And notice the giver. No one else gives you the child, but the one who has made the child. The Lord. Made by God. Given by God. I wonder if your child realizes what a treasure she is to you and to your partner in life. I wonder if your son is growing up remembering, my folks thought of me as a gift. A treasured gift. We read the scriptures too hurriedly.
We don't marinate the words by taking time with them. The next analogy is equally valuable. They are a reward from him. A reward. I looked up the word reward in the dictionary.
Webster tells us that the term means a satisfying result. What a difference that makes in children when they realize how the Lord has satisfied us by bringing them into our lives. And there are moments along the way in life when we pause and let them know how special they are to us. Benjamin West was an artist in England and a good one.
Well known. On one occasion while growing up, his mother left him in charge of his little sister Sally. When she was gone, Benjamin noticed in a drawer some bottles of colored ink, permanent ink of course. He got the bottles out and he got a brush and he had Sally sit there and on the wall of his house he began to paint Sally. Nice portrait framed between this door and this window on the wall. When his mother came home, of course she looked past the mess and saw the picture and said, why Benjamin is Sally. She's beautiful.
And she reached down and kissed him. From that day on, Benjamin West said, my mother's kiss made me an artist. I know, I know. It was messy. Artists are messy. And there was probably ink that stained.
But unless I missed my guess, Mrs. West left that picture on the wall until the day of her death. What a treasure. What a reward. What is your child's gift? What is her inclination? What is she excited about? She's a reward.
Something that brings satisfaction. The third is equally intriguing. Children are like arrows in a warrior's hands.
Look at that. We're not too familiar with arrows unless you're an archer and most of us aren't. So we have to read about them to learn about them. Arrows, well, they are invaluable for a warrior in order for him to survive a battle. They're invaluable. Furthermore, they must be handled with care or damage could happen.
Third, and of course, perhaps the most important, they must be directed toward a specific target for their purpose to be fulfilled. That's our topic this week on Insight for Living. Our Bible teacher is pastor and author Chuck Swindoll.
Here at Insight for Living, we understand that sometimes your best learning happens apart from this daily radio program. So to help you dig deeper on your own, remember that every sermon you hear on this program is paired with online study notes. We call these resources Searching the Scriptures Studies. To take advantage of the free online documents and to dig into the Bible passages in the same way that Chuck does, go to insightworld.org slash studies. If it's a book you're looking to read, let me recommend a classic from Chuck called Parenting from Surviving to Thriving. You know, this would make a fabulous gift for a young family just getting started. To purchase a copy of Chuck Swindoll's book, Parenting from Surviving to Thriving, go to insight.org slash store or ask for it when you call us.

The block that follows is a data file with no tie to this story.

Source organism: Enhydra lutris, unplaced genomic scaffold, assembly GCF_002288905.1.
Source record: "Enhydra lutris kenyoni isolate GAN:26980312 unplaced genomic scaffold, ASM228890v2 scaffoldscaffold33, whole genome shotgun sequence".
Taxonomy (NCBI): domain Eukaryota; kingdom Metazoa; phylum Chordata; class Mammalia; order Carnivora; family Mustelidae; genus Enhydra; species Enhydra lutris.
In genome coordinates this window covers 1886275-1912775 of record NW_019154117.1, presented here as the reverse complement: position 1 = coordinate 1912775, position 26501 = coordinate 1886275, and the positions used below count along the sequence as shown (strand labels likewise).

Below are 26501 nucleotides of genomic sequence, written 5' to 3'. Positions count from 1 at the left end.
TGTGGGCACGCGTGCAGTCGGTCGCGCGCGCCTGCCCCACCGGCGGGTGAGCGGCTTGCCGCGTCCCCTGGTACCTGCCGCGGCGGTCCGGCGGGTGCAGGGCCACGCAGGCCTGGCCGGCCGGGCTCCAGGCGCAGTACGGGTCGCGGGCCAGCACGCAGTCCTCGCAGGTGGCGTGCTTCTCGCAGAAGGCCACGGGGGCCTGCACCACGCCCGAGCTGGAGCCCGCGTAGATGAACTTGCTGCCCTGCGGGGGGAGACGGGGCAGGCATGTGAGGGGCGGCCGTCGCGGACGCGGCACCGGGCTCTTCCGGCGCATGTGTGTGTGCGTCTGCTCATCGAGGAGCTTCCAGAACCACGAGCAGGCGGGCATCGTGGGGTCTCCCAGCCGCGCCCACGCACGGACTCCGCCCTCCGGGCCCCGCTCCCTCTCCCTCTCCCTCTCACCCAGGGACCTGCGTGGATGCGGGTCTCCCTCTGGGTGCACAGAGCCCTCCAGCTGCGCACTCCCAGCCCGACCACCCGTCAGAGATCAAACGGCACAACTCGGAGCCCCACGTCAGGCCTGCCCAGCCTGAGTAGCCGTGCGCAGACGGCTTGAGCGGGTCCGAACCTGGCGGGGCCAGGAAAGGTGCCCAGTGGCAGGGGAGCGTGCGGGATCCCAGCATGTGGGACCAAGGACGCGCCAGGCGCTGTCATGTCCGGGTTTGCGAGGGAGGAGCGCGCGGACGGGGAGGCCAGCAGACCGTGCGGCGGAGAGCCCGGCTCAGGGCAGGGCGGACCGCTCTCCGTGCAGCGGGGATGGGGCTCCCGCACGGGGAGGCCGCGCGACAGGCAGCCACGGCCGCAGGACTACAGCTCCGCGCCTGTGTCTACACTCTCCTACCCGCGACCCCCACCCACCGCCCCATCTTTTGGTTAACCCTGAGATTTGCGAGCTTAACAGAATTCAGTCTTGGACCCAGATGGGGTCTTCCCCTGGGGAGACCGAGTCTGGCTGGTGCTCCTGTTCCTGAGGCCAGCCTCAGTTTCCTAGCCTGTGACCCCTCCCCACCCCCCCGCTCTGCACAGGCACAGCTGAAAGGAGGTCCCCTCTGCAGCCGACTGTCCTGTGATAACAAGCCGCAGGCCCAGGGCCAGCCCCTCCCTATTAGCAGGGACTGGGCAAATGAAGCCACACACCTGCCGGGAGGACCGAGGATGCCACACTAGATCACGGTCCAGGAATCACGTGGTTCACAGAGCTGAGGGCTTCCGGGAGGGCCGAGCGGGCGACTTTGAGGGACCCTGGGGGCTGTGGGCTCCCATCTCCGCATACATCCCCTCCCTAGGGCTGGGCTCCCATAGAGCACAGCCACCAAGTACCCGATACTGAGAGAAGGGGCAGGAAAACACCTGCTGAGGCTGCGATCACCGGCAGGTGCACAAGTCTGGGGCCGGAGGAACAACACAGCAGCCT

If you're listening in the United States, call 800-772-8888. Well, maybe you can recall the day you first heard Chuck's Bible teaching on the family. We often hear from grateful friends who tell us their personal stories. Well, Insight for Living is infusing biblical truth into families all across the world.
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If you're listening in the United States, call 800-772-8888. You can also give online at Insight.org slash donate. Treat yourself to a vacation you'll never forget on the Insight for Living Ministries cruise to the great frontier with Chuck Swindoll. Honestly, I had no idea that a cruise to Alaska could be so much fun, and without a doubt the stunning views took my breath away. God's artistic genius is on full display in Alaska. In fact, I guarantee this, you'll come home refreshed and filled with awe for His majestic creation. Yeah, at one point our ship was getting chased by dolphins.
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The tour to Alaska is paid for and made possible by only those who choose to attend. I'm Bill Meyer. Join us when Chuck Swindoll continues our study about delighting in your kids and grandkids next time on Insight for Living. The preceding message, Delighting in Your Kids and Grandkids, was copyrighted in 2022 and 2023, and the sound recording was copyrighted in 2023 by Charles R. Swindoll, Inc. All rights are reserved worldwide. Duplication of copyrighted material for commercial use is strictly prohibited. This is a violation of applicable laws and should not be a violation of applicable laws.